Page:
"The guarantees of jury trial in the Federal and State Constitutions
reflect a profound judgment about the way in which law should be
enforced and justice administered. A right to jury trial is
granted to criminal defendants in order to prevent oppression by
the Government. (Footnote 23)
Footnote 23: "The [jury trial] clause was clearly intended
to protect the accused from oppression by the Government. *
* *." Singer v. United States, 85
S.Ct. 783, 788 (1965), "The first object of any tyrant
in Whitehall would be to make Parliament utterly subservient
to his will; and the next to overthrow or diminish trial by
jury, for no tyrant could afford to leave a subject's freedom
in the hands of twelve of his countrymen. So that trial
by jury is more than an instrument of justice and more than
one wheel of the constitution: it is the lamp that shows
that freedom lives." P. Devlin, Trial by Jury
164 (1956). (End of Footnote)
"Those who wrote our constitutions knew from history and experience
that it was necessary to protect against unfounded criminal charges
brought to eliminate enemies and against judges too responsive to
the voice of higher authority. The framers of the constitutions
strove to create an independent judiciary but insisted upon further
protection against arbitrary action. Providing an accused
with the right to be tried by a jury of his peers gave him an inestimable
safeguard against the corrupt or overzealous prosecutor and against
the compliant, biased, or eccentric judge. If the defendant
preferred the common-sense judgment of a jury to the more tutored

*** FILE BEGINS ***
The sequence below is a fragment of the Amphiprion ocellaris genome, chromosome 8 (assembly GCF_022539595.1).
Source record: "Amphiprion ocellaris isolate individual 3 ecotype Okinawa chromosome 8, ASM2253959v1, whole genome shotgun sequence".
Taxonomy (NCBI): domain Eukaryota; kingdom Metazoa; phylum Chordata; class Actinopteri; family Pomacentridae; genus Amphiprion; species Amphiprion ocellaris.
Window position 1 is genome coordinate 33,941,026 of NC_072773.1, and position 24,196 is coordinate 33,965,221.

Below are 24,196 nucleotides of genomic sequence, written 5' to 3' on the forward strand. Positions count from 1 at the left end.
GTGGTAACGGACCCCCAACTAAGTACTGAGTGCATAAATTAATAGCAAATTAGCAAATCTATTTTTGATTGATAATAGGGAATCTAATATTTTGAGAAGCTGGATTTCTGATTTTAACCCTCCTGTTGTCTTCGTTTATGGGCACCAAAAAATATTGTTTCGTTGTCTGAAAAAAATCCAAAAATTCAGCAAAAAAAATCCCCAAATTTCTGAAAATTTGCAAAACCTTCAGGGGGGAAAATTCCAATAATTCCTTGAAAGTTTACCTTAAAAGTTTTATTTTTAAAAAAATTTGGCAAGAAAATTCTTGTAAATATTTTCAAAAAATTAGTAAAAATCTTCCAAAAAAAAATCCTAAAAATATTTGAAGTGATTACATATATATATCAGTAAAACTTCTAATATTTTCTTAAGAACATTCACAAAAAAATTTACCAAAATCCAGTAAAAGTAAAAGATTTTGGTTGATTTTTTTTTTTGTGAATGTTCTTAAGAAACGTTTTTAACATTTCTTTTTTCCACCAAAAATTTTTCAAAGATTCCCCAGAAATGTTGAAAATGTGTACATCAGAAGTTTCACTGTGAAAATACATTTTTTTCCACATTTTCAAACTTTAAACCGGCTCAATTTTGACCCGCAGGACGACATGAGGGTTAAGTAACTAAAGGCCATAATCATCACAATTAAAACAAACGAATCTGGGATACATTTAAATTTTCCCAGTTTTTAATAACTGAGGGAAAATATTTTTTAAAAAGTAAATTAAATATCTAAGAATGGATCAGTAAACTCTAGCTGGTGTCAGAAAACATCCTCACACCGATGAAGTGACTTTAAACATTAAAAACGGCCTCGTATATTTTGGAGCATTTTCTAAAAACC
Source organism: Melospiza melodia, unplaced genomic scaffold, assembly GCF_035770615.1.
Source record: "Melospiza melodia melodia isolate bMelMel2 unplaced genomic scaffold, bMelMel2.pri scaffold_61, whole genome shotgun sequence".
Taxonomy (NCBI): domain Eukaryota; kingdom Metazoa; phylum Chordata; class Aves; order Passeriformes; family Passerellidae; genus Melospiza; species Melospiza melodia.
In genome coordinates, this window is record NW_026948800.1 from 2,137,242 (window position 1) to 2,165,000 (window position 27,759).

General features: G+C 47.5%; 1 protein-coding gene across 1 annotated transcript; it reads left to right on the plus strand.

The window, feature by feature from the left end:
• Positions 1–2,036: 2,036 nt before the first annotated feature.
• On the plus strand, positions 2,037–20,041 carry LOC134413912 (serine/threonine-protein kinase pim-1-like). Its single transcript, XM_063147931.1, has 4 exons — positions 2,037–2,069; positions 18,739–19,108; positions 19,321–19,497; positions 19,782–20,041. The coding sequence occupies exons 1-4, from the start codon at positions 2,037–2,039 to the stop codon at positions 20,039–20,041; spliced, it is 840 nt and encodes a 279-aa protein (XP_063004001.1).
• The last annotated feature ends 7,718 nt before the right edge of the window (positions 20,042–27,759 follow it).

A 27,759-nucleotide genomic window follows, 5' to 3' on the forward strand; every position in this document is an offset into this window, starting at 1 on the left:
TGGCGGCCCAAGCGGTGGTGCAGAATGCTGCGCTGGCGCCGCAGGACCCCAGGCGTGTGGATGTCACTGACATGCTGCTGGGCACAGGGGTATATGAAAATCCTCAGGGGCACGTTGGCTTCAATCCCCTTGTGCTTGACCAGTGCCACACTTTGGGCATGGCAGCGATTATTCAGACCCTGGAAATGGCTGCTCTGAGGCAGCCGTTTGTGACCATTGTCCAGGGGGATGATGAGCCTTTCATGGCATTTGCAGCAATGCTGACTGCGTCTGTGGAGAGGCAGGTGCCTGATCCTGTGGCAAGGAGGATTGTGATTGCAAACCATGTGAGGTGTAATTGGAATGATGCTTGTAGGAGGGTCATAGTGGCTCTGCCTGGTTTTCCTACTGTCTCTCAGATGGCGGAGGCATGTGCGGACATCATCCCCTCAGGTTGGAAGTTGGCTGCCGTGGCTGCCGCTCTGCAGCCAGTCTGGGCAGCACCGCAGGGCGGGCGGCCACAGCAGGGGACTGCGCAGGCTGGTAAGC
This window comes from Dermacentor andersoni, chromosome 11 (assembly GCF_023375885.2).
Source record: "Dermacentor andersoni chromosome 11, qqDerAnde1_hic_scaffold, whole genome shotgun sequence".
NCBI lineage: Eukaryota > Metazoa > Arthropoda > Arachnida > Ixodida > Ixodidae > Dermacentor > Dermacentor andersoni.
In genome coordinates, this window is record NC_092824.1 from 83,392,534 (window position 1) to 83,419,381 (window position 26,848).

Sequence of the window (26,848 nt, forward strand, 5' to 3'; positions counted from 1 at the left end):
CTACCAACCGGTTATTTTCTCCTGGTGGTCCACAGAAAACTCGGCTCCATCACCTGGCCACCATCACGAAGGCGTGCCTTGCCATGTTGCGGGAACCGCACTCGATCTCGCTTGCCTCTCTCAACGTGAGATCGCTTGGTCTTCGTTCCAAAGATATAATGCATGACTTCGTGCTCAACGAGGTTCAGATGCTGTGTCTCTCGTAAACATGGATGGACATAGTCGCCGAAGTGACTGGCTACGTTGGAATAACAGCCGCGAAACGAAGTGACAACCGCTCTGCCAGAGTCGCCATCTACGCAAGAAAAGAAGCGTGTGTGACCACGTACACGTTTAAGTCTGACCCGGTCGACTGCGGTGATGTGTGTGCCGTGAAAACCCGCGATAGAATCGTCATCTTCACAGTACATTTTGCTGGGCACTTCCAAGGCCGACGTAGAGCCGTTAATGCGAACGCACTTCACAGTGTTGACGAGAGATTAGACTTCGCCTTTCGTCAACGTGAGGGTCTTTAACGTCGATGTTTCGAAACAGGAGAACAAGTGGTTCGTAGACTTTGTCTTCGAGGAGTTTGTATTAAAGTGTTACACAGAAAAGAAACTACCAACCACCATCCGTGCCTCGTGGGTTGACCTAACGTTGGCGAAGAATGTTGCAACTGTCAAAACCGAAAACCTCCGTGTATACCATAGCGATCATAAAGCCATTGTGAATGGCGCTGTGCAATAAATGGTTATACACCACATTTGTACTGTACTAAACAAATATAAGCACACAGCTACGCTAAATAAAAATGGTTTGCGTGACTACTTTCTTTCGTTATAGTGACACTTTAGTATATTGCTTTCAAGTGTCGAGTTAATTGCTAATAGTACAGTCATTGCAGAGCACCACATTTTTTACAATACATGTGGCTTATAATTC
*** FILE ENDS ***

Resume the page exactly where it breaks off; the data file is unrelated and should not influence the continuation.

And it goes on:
but perhaps less sympathetic reaction of the single judge, he was
to have it. Beyond this, the jury trial provisions in the
Federal and State Constitutions reflect a fundamental decision about
the exercise of official power--a reluctance to entrust plenary
powers over the life and liberty of the citizen to one judge or
to a group of judges. Fear of unchecked power, so typical
of our State and Federal Governments in other respects, found expression
in the criminal law in this insistence upon community participation
in the determination of guilt or innocence. The deep commitment
of the Nation to the right of jury trial in serious criminal cases
as a defense against arbitrary law enforcement qualifies for protection
under the Dues Process Clause of the Fourteenth Amendment, and must
therefore be respected by the States."
[Duncan v. State of Louisiana, 88 S.Ct. 1444, 1451 (1968),
391 U.S. 145]
It is the duty of the court to instruct the jury as to the law,
and it is the duty of the jury to follow the law, as it is laid
down by the court.
v. United States,
15 S.Ct. 273, 282; 156 U.S. 51 (1895)]
The jury can decide mixed questions of law and fact.
States v. Gaudin,
115 S.Ct. 2310 (1995)]
Acosta v. City and County of San Francisco, 83 F. 3d
1143, 1147 (9th Cir. 1996)
Decisionmakers (jury or judge) must rely on the jury's factual
findings as to the disputed issues of fact.
[Acosta v. City and County of San Francisco, 83
F. 3d 1143, 1147 (9th Cir. 1996)]
The Supreme Court had already expanded the language of the Sixth
Amendment well beyond its obvious meaning.
Scarpa v. Dubois, 38 F. 3d 1, 11 (1st Cir. 1994).
Jurors possess raw power . . . which defense counsel may not
[Scarpa v. Dubois, 38 F. 3d 1, 11 (1st Cir. 1994)]
United States v. Credit, 95 F. 3d 362, 364 (5th Cir.
The question of whether an offense is a crime of violence for
purposes of use of firearm is a question of law which should not
be submitted to the jury.
[United States v. Credit, 95 F. 3d 362, 364 (5th Cir. 1996)]
United States v. Houlihan, 92 F. 3d 1271, 1287 (1st
"that jurors, conscious of the gravity of their task, attend
closely the trial court's instructions in a criminal case."
Francis v. Franklin, 105 S.Ct. 1965, 1976 note 9 (1985), and that
they follow those instructions.
[United States v. Houlihan, 92 F. 3d 1271, 1287 (1st Cir. 1996)]